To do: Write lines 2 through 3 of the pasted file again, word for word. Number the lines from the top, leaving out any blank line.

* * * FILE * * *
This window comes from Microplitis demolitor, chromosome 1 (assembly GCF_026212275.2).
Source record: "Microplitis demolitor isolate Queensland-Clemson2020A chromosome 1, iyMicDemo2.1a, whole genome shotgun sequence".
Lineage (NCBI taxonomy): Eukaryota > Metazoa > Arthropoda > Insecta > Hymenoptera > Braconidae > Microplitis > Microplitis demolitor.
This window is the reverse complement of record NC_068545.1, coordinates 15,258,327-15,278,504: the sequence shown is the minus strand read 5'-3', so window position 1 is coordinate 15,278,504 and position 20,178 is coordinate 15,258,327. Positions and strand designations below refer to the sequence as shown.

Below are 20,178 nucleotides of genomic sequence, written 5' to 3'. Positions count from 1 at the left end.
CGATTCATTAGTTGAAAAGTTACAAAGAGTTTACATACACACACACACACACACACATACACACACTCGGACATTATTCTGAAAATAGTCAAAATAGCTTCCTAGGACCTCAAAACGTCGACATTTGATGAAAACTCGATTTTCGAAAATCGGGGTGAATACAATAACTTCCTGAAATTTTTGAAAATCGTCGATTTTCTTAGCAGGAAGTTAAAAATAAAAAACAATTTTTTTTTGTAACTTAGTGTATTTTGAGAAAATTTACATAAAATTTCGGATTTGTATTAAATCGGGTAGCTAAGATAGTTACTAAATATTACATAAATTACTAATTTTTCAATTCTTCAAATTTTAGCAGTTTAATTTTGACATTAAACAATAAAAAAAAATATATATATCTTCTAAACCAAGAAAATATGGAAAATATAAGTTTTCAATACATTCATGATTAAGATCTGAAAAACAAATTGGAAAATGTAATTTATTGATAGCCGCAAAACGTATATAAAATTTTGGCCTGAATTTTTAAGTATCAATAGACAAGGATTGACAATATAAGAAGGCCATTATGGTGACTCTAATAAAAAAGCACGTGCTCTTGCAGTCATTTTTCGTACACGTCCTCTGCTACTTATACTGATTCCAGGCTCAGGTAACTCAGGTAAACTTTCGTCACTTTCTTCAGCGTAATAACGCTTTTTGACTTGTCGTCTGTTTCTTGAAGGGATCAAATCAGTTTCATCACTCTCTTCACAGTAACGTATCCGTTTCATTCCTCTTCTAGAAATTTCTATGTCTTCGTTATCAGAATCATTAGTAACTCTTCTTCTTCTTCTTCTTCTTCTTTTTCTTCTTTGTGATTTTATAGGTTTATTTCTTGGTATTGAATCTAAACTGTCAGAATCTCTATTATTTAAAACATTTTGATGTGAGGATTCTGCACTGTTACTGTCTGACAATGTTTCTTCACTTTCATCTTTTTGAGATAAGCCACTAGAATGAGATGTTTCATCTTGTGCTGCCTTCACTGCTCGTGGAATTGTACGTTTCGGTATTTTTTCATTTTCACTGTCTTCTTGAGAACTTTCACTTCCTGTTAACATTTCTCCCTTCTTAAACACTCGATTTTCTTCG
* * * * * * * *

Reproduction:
Source record: "Microplitis demolitor isolate Queensland-Clemson2020A chromosome 1, iyMicDemo2.1a, whole genome shotgun sequence".
Lineage (NCBI taxonomy): Eukaryota > Metazoa > Arthropoda > Insecta > Hymenoptera > Braconidae > Microplitis > Microplitis demolitor.